When Knight Architects was asked to replace a river crossing lost in Storm Desmond, winning local support was top of the design brief
Delivering flyers for the first consultation on a new bridge for the Lake District village of Pooley Bridge, Héctor Beade Pereda of Knight Architects could tell this was going to be a tricky job. The council had charged Knight with delivering a concept design for bridge and a unanimous community decision. The village lost its stone bridge to Storm Desmond in December 2015 as the rain ran off the fells, filling Ullswater and then draining through the valley and taking the bridge with it. Now the community was looking for a replacement that would match the beautiful landscape, and there was a campaign to get back a stone bridge.
This was never an option, the heavy piers sitting in the River Eamont had exacerbated flooding in the village, as well as leading the bridge’s collapse. It was a no-no for the Environment Agency. The hastily erected temporary bridge – with the look of an army installation – didn’t have many admirers either, though villagers and visitors alike appreciated not having to drive an extra half an hour to cross the river. They were also only too aware of the disruption of having no bridge, especially in the tourist season which the town depends on.
After discussions over the parameters – speed of construction and water flow – in consultation session one, session two was a presentation of three concept designs. Knight wanted to know what people liked or not about each. Lots of contradictory opinions meant no idea came out a clear winner. ‘We were pretty scared,’ admits Beade Pereda. ‘There was not much time between showing the designs and the end of the commission.’ Instead the firm explained the contradictions in its next consultation session, the more modern/too modern preferences and the simple is boring/simple is best dilemma. And it used the feedback to draw out positives as design principles, looking at words and phrases like open views, unobtrusive, elegant, made to withstand flooding, lightness and transparency.
They were helped by the fact that this was to only be a single lane for traffic so the structure and impact barriers could be less weighty or clumsy than normal. The bridge design Knight presented, along with a model, was welcomed at the consultation meeting; it was a simple arch with a 40m span. It does indeed look light, more like a footbridge than a road bridge, and the spandrel columns between arch and deck give the extra suggestion of waterflow – which Knight found was very important to locals.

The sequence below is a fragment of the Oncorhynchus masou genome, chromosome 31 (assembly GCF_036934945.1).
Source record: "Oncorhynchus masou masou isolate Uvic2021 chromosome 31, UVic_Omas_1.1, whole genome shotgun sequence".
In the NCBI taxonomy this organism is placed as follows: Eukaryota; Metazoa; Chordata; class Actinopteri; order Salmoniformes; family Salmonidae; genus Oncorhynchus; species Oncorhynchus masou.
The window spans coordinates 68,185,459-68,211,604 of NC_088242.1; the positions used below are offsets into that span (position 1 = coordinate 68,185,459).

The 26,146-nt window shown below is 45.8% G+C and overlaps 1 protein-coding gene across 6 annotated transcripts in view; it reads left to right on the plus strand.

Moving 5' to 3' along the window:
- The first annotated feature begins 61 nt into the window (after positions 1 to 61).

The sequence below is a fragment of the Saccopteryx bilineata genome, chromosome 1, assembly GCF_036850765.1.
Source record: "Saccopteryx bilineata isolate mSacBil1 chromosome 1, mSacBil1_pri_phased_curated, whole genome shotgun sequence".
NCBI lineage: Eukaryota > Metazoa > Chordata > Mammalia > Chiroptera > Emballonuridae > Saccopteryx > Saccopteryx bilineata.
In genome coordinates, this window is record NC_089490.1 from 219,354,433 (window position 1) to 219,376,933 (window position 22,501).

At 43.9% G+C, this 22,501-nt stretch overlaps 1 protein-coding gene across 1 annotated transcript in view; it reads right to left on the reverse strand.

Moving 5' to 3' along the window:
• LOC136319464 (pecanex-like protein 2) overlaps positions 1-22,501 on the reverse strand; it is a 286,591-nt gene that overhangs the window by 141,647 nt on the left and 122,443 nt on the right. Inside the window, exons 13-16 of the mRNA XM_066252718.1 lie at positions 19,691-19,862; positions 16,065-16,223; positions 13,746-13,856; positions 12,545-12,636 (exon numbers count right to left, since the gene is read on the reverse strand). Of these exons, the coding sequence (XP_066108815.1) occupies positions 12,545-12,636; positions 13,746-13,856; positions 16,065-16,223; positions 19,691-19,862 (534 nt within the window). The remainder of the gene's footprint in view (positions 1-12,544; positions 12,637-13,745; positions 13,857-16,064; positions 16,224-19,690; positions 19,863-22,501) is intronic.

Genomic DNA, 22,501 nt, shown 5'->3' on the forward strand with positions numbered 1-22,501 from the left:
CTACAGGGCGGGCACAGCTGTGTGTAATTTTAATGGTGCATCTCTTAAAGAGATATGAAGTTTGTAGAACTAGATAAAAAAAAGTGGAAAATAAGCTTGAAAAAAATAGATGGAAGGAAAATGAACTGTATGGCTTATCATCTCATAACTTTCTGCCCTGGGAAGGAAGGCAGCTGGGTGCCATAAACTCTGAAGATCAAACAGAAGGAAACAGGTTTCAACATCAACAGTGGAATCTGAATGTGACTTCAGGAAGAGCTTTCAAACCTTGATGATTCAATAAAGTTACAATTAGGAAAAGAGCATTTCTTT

It has now been built. At the base of the wooded valley, the arching underbelly of insitu concrete sits on prefabricated stainless steel sections above the shallow Eamont. Above is the road deck, permanently in tension. On the surface it looks very simple but there is a hidden structure in the limestone-faced abutments which avoided huge foundation work on uncertain ground. Invisible extra side spans give an uplift that needed to be held at each end of the structure – and make this a bow string arch bridge, though you would never know it.
It is unusual but ‘not rocket science’ says Beade Pereda. He has been quizzed on whether in fact it is ‘dishonest’. He puts his hands up to this. But if the result is a more elegant bridge for a happy village then why should anyone complain?
Knight continued with the project throughout as concept guardian for the design and build contract. So Beade Pereda saw the outsize crane that took days (and more cranes) to erect before swinging the steels into place in just hours last summer. And while surfaces were laid the Covid swell of visitors used a temporary footbridge.
The crossing at Pooley Bridge was just one of 450 that Cumbria Council had to repair or replace after the 2019 floods. This one, embedded in the village, had special treatment. At £7 million, Beade Pereda admits it would have been ‘possible to cross the river for less’. Using it you get a sense of the care that went into it. The delicate balustrades enable even young children to join in with pooh sticks and drop a stick through where the bridge and pavement widen over the centre of the Eamont. Perhaps the stepping over the high Trief kerb (as seen in petrol stations) is a little hard work if you are dashing to see where the river has taken the stick, but using these safety kerbs meant that other barriers weren’t needed. But it may be that many pedestrians will have their eyes down, looking out for their names in sandstone pavers, where Beade Pereda and the teams’ names are carved alongside those of members of the community and many regular visitors.
£7m total contract cost (25% temporary works)
£13,780 per m² GIFA cost (including temporary works)
Architect Knight Architects
Client Cumbria County Council
Project management Mott MacDonald
Design & build contractor Eric Wright Civil Engineering
Concept design engineer Mott MacDonald
Contractor’s consultant GHD
Cat III checking Inertia Consulting
Concept design independent checking K2 Ingeniería
Environmental consultant PBA Ecology
Stainless steel fabricator WEC Group / m-tec
Reinforced concrete works Betts Construction
Strand jacks / tensioning equipment Bill Boley
Operated plant Waitings
Stainless steel plate supplier Outokumpu
Stone paving and granite Trief kerbs Hardscape (installation: Helder Monteiro Ltd)
Stone cladding Eden Stonework
Timber handrail Woodscape
Lighting LTP integration
Expansion joints Emseal
Abutment flood doors Flood Control International
Crane for bridge installation Sarens
Temporary crossing Mabey